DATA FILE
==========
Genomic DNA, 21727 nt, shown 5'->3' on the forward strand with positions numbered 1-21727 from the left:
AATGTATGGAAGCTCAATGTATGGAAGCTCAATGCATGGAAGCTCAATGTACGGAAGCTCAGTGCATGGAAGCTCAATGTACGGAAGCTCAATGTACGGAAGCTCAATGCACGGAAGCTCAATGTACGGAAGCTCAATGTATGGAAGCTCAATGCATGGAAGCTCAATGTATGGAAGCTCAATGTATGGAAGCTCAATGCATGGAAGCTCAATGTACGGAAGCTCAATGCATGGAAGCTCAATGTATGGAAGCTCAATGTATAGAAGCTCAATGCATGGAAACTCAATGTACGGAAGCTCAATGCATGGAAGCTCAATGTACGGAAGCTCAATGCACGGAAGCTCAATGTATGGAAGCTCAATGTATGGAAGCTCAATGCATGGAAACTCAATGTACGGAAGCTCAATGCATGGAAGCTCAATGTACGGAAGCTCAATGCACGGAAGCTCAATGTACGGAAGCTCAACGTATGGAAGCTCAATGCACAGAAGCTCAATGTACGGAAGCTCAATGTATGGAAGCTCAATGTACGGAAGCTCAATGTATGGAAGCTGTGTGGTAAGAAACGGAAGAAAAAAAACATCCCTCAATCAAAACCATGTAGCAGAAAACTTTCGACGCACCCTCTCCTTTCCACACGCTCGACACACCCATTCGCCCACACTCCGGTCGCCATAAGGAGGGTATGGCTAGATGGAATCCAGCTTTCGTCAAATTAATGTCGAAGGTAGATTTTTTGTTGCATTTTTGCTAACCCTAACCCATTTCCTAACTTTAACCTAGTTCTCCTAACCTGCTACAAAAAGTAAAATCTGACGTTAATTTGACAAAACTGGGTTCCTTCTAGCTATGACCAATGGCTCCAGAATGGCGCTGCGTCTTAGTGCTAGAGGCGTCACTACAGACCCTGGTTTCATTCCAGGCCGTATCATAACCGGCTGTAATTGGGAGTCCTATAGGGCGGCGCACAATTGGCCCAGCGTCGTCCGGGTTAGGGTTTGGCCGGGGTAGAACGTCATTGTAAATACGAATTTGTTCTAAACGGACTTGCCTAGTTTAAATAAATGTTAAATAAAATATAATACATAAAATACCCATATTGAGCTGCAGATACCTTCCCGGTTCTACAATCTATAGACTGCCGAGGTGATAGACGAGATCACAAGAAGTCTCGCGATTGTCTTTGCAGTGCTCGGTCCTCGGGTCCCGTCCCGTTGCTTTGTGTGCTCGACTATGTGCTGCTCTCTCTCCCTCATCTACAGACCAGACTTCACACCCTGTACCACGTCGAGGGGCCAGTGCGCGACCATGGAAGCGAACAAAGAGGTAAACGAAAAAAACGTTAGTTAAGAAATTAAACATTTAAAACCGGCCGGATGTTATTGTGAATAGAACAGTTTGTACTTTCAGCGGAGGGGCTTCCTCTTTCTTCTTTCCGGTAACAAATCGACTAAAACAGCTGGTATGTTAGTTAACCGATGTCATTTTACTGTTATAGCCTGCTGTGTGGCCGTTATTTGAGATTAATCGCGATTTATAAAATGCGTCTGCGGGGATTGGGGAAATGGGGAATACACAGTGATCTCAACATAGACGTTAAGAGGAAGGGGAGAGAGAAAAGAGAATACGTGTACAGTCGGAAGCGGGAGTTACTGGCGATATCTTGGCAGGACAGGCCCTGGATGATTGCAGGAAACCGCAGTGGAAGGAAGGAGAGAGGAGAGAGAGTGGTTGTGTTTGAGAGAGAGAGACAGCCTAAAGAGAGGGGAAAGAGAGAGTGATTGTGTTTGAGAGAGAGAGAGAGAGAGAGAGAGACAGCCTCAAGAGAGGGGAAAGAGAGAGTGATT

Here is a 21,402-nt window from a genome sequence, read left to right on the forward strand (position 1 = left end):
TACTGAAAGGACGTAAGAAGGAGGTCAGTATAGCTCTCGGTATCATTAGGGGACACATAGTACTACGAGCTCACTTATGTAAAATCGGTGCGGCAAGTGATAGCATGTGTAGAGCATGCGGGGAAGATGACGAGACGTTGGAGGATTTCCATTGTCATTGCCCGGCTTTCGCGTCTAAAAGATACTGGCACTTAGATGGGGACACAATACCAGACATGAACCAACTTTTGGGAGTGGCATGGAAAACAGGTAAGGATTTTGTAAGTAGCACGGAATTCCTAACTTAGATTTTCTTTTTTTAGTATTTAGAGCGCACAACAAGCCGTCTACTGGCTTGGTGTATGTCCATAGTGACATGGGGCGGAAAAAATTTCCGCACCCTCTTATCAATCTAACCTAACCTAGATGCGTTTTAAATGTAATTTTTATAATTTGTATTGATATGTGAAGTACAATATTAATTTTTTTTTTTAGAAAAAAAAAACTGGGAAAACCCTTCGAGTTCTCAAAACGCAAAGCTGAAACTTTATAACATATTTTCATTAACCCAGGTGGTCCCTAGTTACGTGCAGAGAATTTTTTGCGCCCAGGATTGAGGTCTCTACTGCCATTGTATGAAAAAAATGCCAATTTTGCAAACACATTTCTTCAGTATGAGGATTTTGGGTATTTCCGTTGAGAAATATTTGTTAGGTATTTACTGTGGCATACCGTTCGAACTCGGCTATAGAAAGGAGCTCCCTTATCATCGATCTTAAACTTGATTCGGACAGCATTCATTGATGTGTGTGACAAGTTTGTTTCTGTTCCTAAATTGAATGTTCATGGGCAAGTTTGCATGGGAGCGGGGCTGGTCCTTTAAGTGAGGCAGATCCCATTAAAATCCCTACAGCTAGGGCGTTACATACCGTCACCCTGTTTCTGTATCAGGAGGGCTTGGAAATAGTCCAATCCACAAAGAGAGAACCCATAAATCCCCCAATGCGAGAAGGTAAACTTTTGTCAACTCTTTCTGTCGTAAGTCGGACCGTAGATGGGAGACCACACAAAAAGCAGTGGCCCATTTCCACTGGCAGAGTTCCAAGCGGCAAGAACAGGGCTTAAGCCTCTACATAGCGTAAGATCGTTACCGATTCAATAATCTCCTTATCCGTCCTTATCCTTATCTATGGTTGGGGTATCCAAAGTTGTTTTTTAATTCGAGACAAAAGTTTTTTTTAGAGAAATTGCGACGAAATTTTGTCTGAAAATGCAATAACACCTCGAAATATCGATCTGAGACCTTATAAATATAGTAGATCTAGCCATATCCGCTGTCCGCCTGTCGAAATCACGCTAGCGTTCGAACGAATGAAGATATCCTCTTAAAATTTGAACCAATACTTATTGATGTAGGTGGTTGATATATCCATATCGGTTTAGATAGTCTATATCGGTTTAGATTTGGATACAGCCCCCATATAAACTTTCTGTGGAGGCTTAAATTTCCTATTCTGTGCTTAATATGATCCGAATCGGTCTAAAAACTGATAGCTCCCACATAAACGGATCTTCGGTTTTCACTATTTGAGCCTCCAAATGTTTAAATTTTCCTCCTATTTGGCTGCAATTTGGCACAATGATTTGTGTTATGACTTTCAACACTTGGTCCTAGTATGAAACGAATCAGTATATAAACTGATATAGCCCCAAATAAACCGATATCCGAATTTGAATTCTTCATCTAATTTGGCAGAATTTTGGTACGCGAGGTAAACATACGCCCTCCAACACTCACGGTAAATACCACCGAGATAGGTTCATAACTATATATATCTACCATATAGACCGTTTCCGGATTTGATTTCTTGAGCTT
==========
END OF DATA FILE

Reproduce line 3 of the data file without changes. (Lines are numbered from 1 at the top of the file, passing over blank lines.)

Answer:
Here is a 21,402-nt window from a genome sequence, read left to right on the forward strand (position 1 = left end):